This is the first time we are meeting at this place. One of the ladies wanted to try it out since her son just hired on as head chef. Naturally I wanted to support her…and the restaurant choice, but I’ll admit to being mighty apprehensive. For one, I’m not keen on sushi—or, more appropriately, sashimi: sliced raw fish which happens to be served as sushi, on a ball of seasoned sticky rice. Secondly, and perhaps more importantly, I have been mighty disappointed with most of the restaurants in our fair town. We don’t have a plethora to choose from.  We’ve got zero good Chinese restaurants, only two decent Mexican restaurants, and one good (but pricey) steak place (that would be Ruth Chris Steak House).  As for Italian? You can imagine I’m hyper-critical given my heritage though we can get a fairly good pizza (no home delivery though) not far from the house.

I do enjoy the refreshing taste of California Rolls

I do enjoy the refreshing taste of California Rolls

“I’m not really one for sushi…or raw anything,” I admitted earlier to my friend Emily as we drove over to the restaurant.  “I like my food thoroughly cooked. I do like California rolls though—they are made with crab meat, avocado and cucumbers and are delightfully refreshing. I’ll just have my usual… one glass of wine.”  Emily echoed my sentiment.

We entered the restaurant which was simple and sparse in decor, true to Japanese minimalism and found that most of the other GNO ladies had already just arrived.  We sat, joining in the conversation, listening to Tracey talk proudly about her son’s new job as head chef there.  After we had ordered our libations (it was a Chardonnay for me this evening) we all fell quiet as we studied the menu.

Most of the time at GNO I simply order a single glass of wine and nothing else. But given that we were trying a new place everyone wanted to order something. As we studied the extensive menu I realized that nothing was remotely familiar to me.  I felt relieved that most of the other ladies felt the same way.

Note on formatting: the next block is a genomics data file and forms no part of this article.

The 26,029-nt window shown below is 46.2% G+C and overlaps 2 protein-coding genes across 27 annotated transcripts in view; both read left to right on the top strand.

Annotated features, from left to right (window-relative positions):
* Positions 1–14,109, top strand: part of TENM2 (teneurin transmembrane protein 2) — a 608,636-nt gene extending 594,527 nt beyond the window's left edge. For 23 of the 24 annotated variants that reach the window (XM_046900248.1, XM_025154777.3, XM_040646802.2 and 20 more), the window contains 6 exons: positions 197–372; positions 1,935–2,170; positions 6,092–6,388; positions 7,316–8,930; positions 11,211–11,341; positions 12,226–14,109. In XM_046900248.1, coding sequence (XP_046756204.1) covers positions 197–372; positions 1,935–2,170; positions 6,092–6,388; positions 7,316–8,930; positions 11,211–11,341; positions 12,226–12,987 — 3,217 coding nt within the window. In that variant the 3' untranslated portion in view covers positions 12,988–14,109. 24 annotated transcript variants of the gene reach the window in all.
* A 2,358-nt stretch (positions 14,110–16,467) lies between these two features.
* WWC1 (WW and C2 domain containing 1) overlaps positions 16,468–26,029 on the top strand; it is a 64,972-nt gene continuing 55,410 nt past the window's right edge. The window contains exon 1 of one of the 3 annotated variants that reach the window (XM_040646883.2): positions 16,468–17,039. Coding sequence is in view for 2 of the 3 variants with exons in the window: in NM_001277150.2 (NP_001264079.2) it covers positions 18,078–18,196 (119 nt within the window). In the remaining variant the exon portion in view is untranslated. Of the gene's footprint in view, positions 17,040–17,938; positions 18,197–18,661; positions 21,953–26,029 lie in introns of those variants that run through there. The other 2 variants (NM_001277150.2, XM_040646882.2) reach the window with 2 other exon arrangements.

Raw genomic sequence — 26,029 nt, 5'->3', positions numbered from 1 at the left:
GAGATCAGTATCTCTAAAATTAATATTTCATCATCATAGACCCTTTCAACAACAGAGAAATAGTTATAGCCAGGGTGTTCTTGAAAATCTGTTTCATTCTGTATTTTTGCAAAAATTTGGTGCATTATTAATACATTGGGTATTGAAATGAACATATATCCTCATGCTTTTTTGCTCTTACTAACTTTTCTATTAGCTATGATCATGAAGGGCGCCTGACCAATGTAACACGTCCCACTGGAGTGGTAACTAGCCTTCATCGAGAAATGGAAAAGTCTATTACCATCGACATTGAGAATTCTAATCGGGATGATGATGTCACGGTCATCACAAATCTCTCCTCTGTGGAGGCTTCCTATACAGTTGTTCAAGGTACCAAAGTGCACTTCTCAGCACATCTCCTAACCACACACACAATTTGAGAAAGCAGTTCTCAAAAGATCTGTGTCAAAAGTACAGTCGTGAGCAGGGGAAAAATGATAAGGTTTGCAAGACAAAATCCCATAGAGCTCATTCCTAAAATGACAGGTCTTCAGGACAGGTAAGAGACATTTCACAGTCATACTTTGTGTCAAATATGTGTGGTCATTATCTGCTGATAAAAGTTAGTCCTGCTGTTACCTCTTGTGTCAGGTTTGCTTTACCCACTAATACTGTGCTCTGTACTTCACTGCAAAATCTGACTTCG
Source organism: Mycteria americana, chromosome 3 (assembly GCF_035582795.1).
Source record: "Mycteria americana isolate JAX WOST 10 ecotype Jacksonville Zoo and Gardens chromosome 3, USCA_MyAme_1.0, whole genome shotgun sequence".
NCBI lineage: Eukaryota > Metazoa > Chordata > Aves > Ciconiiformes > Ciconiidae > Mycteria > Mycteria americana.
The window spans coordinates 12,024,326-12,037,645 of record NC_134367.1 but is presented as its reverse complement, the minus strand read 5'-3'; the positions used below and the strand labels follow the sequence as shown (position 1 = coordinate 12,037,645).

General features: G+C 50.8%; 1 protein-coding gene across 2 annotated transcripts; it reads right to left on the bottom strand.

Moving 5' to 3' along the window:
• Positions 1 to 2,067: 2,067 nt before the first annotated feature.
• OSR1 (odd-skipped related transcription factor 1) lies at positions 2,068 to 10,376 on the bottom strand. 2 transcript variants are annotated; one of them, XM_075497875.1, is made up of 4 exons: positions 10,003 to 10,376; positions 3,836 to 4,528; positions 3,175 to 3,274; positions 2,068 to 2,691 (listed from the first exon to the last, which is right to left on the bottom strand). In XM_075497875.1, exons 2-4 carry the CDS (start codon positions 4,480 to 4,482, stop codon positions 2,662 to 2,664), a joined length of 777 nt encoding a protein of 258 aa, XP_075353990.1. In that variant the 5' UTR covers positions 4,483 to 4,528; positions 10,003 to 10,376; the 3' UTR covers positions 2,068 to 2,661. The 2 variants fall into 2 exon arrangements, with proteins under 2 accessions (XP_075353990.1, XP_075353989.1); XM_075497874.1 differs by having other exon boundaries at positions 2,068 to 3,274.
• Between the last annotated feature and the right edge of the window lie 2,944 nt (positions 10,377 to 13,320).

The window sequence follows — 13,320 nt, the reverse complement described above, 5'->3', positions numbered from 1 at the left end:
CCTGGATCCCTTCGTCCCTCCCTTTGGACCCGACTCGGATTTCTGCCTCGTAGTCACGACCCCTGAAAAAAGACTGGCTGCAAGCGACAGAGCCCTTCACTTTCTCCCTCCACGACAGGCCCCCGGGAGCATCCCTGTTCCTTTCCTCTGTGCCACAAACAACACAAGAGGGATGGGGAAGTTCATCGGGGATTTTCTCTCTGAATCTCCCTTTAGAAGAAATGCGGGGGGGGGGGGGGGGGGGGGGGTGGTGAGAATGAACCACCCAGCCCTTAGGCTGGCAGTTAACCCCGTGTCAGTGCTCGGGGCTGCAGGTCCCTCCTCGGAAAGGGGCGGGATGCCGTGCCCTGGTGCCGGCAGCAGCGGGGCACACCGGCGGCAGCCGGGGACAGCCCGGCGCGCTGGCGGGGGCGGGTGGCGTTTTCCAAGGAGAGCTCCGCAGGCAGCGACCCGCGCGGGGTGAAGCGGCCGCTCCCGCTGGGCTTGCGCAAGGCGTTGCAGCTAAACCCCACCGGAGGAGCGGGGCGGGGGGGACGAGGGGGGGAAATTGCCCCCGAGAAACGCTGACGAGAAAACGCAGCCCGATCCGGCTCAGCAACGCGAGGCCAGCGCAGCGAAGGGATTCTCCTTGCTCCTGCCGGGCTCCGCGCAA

“Hmm.  I cannot seem to find California rolls on the menu,” I whispered to Emily.  “Me either,” she replied.   She pointed to an item on the menu. “What do you suppose this is? She asked. “Gosh, I have no idea,” I said with a slightly worried expression. “Really, I think they need to provide translations to these menu items,” I said.

Just then the manager of the restaurant stopped at our table. He’s checking in, asking how we are enjoying are dining experience so far. He’s a young burly fellow (I believe he said his name was Chris).  He’s got red hair and a neatly maintained beard and mustache. He looks a bit out-of-place in a Japanese restaurant (but then again, I’m living in Alabama).   Normally the shy one, I chimed right up saying that it would be helpful if there were translations of the menu items. I also added that I preferred cooked seafood, not raw.

“Are you afraid of getting sick,” asked Chris.  “Oh no,” I said. “I just don’t like the consistency of raw food.

Okay folks. So, I lied. But only partially.

I absolutely do worry about the health implications of eating raw fish, (this coming from the gal that has…on many occasions, enjoyed raw chocolate chip cookie dough straight from the mixing bowl….but I digress).  Still, as far as I am concerned, eating raw seafood is an open invitation to nausea, vomiting, diarrhea, not to mention the possibly acquiring some nasty parasite that can reside in fish.